Thirteen Republican attorneys general have set an Aug. 28 deadline for Health and Human Services Secretary Kathleen Sebelius to respond to their concerns about the potential dangers posed by Obamacare navigators.
In a letter dated Aug. 14, West Virginia Attorney General Patrick Morrissey and attorneys general from Alabama, Florida, Georgia, Kansas, Louisiana, Michigan, Montana, Nebraska, North Dakota, Oklahoma, South Carolina and Texas contend that Obamacare navigators, who will not have to undergo criminal background checks or fingerprinting, pose a potential risk to consumers, whose health and tax information will be readily available for them to access, and could lead to rampant fraud.
Florida Attorney General Pam Bondi told Fox News on Friday that the HHS has already allocated $67 million for the navigators, some of whom are expected to earn as much as $48 per hour to register consumers on the health care exchanges.
"A navigator is someone who is hired by the federal government to assist consumers who wish to enroll in insurance programs under the Affordable Care Act," Bondi explained.
"Because of time constraints – the HHS [is] cutting back on the requirements to become a navigator. Meaning, they're not going to be doing background checks. They're not going to be fingerprinting these people. And it's more than navigators, it's the people that assist the navigators," she asserted.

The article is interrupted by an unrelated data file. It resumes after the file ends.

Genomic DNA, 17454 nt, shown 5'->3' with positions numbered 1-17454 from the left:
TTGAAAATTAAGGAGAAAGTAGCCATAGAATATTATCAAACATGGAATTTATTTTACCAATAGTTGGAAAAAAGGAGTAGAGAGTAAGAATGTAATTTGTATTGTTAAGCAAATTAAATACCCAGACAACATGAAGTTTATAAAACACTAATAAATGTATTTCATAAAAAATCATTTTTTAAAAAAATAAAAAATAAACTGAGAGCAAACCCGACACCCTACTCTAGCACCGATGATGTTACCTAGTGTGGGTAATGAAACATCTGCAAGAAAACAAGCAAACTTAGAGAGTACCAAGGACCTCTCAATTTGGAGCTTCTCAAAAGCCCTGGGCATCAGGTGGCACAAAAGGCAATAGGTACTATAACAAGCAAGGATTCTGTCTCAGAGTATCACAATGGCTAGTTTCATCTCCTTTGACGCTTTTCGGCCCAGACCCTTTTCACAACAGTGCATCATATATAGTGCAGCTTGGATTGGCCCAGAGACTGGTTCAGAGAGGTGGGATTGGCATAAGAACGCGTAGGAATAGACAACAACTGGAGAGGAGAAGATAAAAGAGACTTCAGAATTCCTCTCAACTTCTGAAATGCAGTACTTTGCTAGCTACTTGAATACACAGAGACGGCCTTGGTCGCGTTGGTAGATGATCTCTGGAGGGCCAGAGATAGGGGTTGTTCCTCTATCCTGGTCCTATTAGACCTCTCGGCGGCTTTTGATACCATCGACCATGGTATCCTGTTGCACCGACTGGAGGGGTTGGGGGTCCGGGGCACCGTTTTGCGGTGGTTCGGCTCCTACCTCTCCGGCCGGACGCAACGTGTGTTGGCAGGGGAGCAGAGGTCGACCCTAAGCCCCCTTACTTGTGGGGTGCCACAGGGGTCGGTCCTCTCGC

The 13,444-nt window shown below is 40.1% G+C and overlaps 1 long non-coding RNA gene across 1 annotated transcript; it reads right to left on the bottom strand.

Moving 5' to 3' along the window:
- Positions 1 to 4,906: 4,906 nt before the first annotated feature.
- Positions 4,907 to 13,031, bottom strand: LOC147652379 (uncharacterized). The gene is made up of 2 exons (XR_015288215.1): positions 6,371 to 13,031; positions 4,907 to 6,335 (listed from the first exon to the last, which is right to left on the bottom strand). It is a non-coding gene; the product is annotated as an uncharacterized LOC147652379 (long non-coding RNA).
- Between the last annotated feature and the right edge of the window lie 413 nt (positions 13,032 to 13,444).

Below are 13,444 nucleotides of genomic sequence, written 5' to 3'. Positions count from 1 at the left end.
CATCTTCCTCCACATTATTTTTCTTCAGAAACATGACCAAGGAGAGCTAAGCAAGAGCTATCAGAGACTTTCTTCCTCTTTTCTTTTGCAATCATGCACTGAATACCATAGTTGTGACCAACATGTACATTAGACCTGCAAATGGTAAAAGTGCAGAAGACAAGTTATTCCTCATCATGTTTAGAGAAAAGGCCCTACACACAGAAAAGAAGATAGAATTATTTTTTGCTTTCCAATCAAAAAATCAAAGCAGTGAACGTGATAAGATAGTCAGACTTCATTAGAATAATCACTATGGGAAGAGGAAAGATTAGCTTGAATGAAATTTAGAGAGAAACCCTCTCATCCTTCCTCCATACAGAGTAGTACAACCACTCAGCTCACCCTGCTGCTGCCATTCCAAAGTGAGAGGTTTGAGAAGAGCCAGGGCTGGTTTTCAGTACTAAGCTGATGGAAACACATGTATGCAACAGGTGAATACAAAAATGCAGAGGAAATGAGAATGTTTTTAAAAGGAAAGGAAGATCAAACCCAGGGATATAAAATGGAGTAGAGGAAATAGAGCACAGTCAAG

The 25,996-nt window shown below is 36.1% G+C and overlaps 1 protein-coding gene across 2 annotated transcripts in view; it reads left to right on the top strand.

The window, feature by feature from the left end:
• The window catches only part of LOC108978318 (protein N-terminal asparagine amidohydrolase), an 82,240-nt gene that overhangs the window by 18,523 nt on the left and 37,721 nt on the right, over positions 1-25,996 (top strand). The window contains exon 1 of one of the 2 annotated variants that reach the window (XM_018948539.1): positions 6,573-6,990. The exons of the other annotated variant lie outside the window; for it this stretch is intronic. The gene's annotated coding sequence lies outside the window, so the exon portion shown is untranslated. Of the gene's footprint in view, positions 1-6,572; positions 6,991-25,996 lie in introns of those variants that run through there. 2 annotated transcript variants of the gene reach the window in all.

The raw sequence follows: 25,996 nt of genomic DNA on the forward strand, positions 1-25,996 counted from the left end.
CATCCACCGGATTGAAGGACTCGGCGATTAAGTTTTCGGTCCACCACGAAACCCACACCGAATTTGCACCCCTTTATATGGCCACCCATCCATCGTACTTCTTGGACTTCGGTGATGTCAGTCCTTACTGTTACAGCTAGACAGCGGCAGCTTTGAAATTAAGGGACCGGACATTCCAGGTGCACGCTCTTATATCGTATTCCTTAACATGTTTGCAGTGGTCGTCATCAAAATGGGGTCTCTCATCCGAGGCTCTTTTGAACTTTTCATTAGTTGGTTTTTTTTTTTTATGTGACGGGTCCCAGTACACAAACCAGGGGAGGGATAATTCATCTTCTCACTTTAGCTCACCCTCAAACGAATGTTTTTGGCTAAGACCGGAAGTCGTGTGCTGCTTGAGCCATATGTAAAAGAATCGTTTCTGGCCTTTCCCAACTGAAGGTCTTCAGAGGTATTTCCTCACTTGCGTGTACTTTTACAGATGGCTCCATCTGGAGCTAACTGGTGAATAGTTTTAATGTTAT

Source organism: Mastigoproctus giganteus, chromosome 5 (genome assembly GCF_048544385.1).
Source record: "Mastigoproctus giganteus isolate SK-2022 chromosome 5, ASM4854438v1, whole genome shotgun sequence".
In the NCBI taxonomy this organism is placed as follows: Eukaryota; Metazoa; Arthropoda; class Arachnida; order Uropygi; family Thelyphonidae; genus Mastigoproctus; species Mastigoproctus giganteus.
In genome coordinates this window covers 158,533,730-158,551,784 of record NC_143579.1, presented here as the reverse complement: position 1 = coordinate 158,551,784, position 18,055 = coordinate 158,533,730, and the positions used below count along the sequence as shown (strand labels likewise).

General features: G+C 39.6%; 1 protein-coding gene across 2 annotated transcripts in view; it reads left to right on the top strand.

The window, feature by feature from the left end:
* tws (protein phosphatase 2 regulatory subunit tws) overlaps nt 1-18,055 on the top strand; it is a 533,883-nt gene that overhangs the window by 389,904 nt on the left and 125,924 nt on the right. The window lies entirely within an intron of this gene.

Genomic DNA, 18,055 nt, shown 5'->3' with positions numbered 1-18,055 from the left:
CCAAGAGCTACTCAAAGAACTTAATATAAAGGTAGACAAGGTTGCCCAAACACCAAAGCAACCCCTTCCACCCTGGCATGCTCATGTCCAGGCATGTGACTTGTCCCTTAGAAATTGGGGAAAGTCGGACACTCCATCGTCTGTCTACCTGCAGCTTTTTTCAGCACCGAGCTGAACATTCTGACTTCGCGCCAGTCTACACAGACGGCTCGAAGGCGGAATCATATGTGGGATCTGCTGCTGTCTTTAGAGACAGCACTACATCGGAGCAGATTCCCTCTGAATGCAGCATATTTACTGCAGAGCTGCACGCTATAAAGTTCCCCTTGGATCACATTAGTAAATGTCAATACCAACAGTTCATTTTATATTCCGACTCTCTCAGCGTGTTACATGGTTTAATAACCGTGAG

The letter to the HHS also notes that navigators' training hours have already been reduced from 30 hours to 20, which the attorneys general believe could lead the "inadequately trained personnel" to become "more prone to misappropriate – accidentally or intentionally – the private data of consumers," or worse.
"These navigators will have consumers' most personal and private information – tax return information, social security information," Bondi added. "And our biggest fear, of course, is identity theft. Even federal requirements for census takers are tougher than the requirements for navigators."
State officials also highlight that Obamacare navigators will not be required to abide by the same consumer safeguards as insurance agents or brokers because they won't be required to obtain state licenses, and are not liable if consumers' information is not protected.
The 13 attorneys general also state that these concerns are compounded by the fact that nonprofit and heath care organizations will only have 32 days to screen, train and hire the Obamacare navigators, which they believe could lead to the hiring of criminals or other unforeseen problems.
According to former Sen. Tim Hutchison (R-Ark.), two thirds of Americans will qualify for the exchanges, and believes that the role of the navigators won't be to facilitate a "helpline where people call in to find out what the qualify for," he told Fox Business' Neil Cavuto on Friday. Instead, he described the navigators as being "thousands and thousands of aggressive recruiters going out to recruit people to sign up to enroll for these exchanges."